Tuesday, December 29, 2009

Top Ten Goofs

Everybody comes up with their own list of stupid that's done in and around Hollywood, but one of our fine trade papers (via Reuters, via the New York Times, etc.) compiled a few errors that caught my attention.


Axed TV shows usually stay dead, yet two titles canceled by former Fox chief Sandy Grushow in 2002 refused to go quietly. One was Seth MacFarlane's "Family Guy," which was moved around the schedule and even put opposite top-rated hits "Survivor" and "Friends" before getting yanked. After the show's repeats got strong ratings on Adult Swim and netted big DVD sales, the comedy made its way back to broadcast in 2005. "Family Guy" is now Fox's second-highest-rated scripted series and has produced a successful spinoff ("The Cleveland Show") ...

Fox is the only network to hit big with prime time animation. (Others have tried, but only Fox has succeeded.)

I could never understand why the network canceled FG in the first place. It had a loyal fan base, it was doing okay considering how it got kicked around from time slot to time slot, but it was still drop-kicked out the door. As a Fox exec told me years ago: "Thank God for the millions of DVDs that flew off the shelves. If not for that, the show never would have come back."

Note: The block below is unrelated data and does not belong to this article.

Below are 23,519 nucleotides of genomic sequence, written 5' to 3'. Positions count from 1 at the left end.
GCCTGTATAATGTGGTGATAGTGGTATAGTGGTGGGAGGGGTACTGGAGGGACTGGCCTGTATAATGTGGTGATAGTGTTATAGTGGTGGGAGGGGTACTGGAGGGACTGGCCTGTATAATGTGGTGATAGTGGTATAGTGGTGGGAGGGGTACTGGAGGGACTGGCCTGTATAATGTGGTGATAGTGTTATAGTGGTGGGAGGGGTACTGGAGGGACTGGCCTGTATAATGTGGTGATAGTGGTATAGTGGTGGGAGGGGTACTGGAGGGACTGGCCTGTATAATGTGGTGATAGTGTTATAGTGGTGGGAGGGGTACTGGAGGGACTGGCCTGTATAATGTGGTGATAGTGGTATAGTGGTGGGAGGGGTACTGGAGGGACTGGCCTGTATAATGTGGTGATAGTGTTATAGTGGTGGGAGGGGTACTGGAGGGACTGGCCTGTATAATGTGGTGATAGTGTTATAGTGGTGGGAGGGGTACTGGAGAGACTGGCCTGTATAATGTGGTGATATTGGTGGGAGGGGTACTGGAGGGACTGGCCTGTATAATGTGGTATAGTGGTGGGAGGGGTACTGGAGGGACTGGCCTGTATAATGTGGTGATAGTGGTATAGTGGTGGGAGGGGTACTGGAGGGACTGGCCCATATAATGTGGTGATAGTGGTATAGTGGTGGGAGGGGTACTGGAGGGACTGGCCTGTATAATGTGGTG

But bad decisions get made all the time, by everybody. Fox is also the company that put The Blind Side into turn-around, and now the $29 million production is making buckets of money for Warner Bros.

But the newspapers don't think it's just Hollywood companies that are stupid. In the interests of being fair and balanced, here is the articles Top Pick for dumbness:


Has there ever been a longer 14 weeks? The 2007-08 walkout was a largely avoidable mutually destructive act that occurred at exactly the wrong time. In addition to almost wiping out an entire pilot season, the strike sent shows into repeats, driving a ratings crash that broadcasters have not been able to recover from thanks to increased DVR use and viewers fleeing to cable. In the end, writers outmaneuvered the studios, but few felt as if they actually won.

Some writers maintain that the DGA, after the dust had settled, got a better deal than the WGA. And since then, development deals have evaporated, writing staffs have shrunk, so who really outmaneuvered who?

Little did we know at the time, back during that winter of 2007-2008, but the job action began almost the same moment the American economy nosed into recession. Was the strike, in the end, a net plus? The only thing I know with certainty is that TAG-repped artists working on prime-time, WGA shows took it on the chin when hundreds of them were laid off during the strike.

It was not pretty.


Anonymous said...

#2. SAG and AFTRA's failure to keep their dirty laundry private, thereby making the rest of us suffer for their bullshit, and all of this after suffering through the WGA's bullshit!

Labor embarrassments, all of them.

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